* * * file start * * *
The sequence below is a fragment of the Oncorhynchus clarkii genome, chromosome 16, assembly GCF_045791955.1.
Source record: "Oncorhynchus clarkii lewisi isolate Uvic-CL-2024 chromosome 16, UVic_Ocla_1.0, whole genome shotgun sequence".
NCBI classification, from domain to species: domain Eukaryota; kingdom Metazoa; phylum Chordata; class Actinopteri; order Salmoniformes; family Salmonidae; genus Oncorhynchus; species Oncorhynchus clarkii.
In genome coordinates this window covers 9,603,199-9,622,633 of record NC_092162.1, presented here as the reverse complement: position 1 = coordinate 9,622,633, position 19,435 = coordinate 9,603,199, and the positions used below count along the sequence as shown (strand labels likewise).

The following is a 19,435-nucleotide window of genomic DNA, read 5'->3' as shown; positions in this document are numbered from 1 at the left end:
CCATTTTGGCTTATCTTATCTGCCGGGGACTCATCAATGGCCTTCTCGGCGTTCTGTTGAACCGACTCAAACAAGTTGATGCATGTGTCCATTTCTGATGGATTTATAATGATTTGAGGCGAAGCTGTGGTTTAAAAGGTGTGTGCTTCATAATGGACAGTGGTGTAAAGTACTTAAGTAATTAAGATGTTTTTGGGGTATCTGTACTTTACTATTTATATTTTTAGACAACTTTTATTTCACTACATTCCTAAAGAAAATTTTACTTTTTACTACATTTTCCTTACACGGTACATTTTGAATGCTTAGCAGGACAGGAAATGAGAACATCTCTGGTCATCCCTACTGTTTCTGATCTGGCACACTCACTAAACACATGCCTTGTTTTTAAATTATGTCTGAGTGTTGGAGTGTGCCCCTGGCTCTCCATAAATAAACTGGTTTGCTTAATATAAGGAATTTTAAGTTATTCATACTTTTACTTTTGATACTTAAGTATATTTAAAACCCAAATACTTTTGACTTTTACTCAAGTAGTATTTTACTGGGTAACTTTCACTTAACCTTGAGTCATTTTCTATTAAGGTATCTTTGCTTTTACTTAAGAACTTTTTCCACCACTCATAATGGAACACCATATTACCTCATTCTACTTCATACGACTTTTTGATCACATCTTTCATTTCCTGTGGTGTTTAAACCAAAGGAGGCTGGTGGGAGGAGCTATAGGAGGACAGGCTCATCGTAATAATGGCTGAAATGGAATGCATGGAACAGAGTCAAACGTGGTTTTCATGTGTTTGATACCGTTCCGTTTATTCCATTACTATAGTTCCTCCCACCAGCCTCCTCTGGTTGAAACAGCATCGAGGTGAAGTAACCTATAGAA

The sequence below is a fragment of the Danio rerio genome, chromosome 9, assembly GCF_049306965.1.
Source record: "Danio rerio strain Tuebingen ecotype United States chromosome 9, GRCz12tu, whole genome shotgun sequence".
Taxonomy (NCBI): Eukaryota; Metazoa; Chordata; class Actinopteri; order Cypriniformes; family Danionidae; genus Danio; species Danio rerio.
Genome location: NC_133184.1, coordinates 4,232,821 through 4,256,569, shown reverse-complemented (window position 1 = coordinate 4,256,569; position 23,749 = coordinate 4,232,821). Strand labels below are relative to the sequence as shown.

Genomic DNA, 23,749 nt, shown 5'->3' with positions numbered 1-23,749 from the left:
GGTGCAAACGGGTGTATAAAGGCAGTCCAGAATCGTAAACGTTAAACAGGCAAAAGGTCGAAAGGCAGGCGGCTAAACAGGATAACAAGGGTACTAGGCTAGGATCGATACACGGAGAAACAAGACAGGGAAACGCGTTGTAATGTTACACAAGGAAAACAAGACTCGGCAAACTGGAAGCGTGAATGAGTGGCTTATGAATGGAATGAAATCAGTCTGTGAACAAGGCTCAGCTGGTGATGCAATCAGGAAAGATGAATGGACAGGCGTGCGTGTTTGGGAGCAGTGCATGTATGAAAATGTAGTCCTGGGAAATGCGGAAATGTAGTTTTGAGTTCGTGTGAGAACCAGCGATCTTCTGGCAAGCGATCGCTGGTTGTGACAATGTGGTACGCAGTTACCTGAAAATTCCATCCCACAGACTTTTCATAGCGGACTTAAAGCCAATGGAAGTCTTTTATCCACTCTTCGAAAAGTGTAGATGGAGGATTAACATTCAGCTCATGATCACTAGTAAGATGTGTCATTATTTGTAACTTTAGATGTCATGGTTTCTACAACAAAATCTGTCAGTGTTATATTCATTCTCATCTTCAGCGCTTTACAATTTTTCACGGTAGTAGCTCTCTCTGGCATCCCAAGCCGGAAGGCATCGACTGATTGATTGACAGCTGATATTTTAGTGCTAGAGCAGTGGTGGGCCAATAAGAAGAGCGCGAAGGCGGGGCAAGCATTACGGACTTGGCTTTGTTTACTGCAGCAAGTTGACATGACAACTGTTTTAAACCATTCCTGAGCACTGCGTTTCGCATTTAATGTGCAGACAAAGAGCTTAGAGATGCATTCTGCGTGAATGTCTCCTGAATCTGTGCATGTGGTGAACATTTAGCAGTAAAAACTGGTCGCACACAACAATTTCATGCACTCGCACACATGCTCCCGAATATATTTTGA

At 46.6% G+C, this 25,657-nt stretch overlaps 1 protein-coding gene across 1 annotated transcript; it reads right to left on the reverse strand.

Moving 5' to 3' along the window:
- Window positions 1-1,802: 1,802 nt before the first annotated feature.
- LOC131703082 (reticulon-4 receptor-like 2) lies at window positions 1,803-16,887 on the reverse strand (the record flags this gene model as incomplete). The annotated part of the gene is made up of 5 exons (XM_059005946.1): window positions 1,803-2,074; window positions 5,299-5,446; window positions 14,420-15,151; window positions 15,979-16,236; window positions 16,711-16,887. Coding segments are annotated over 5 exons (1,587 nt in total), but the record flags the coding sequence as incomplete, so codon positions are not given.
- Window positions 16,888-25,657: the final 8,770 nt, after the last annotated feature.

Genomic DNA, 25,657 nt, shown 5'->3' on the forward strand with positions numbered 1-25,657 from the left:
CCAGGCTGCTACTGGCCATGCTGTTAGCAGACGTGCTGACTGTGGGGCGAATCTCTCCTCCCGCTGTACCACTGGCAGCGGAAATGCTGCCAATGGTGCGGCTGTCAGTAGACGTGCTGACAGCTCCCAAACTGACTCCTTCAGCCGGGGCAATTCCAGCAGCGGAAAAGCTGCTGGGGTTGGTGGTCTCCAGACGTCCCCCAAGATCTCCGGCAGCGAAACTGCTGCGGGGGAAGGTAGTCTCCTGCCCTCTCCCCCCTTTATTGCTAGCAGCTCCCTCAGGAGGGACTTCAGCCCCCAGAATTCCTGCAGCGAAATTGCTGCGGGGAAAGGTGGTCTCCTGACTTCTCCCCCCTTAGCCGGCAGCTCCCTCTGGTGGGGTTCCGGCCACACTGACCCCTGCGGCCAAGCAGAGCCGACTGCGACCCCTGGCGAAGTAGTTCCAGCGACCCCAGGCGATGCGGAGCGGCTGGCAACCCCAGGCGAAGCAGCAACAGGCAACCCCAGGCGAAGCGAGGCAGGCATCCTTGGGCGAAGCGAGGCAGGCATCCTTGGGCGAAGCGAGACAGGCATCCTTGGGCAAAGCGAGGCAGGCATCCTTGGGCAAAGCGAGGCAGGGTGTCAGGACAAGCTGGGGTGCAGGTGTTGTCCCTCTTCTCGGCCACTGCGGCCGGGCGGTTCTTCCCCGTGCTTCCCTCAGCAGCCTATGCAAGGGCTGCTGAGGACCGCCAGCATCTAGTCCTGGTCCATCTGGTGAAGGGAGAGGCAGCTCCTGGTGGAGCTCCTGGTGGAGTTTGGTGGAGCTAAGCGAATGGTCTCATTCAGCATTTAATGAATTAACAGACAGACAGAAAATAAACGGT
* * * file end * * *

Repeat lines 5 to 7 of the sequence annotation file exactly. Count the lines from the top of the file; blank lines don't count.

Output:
The following is a 19,435-nucleotide window of genomic DNA, read 5'->3' as shown; positions in this document are numbered from 1 at the left end:
CCATTTTGGCTTATCTTATCTGCCGGGGACTCATCAATGGCCTTCTCGGCGTTCTGTTGAACCGACTCAAACAAGTTGATGCATGTGTCCATTTCTGATGGATTTATAATGATTTGAGGCGAAGCTGTGGTTTAAAAGGTGTGTGCTTCATAATGGACAGTGGTGTAAAGTACTTAAGTAATTAAGATGTTTTTGGGGTATCTGTACTTTACTATTTATATTTTTAGACAACTTTTATTTCACTACATTCCTAAAGAAAATTTTACTTTTTACTACATTTTCCTTACACGGTACATTTTGAATGCTTAGCAGGACAGGAAATGAGAACATCTCTGGTCATCCCTACTGTTTCTGATCTGGCACACTCACTAAACACATGCCTTGTTTTTAAATTATGTCTGAGTGTTGGAGTGTGCCCCTGGCTCTCCATAAATAAACTGGTTTGCTTAATATAAGGAATTTTAAGTTATTCATACTTTTACTTTTGATACTTAAGTATATTTAAAACCCAAATACTTTTGACTTTTACTCAAGTAGTATTTTACTGGGTAACTTTCACTTAACCTTGAGTCATTTTCTATTAAGGTATCTTTGCTTTTACTTAAGAACTTTTTCCACCACTCATAATGGAACACCATATTACCTCATTCTACTTCATACGACTTTTTGATCACATCTTTCATTTCCTGTGGTGTTTAAACCAAAGGAGGCTGGTGGGAGGAGCTATAGGAGGACAGGCTCATCGTAATAATGGCTGAAATGGAATGCATGGAACAGAGTCAAACGTGGTTTTCATGTGTTTGATACCGTTCCGTTTATTCCATTACTATAGTTCCTCCCACCAGCCTCCTCTGGTTGAAACAGCATCGAGGTGAAGTAACCTATAGAA

The sequence below is a fragment of the Danio rerio genome, chromosome 9, assembly GCF_049306965.1.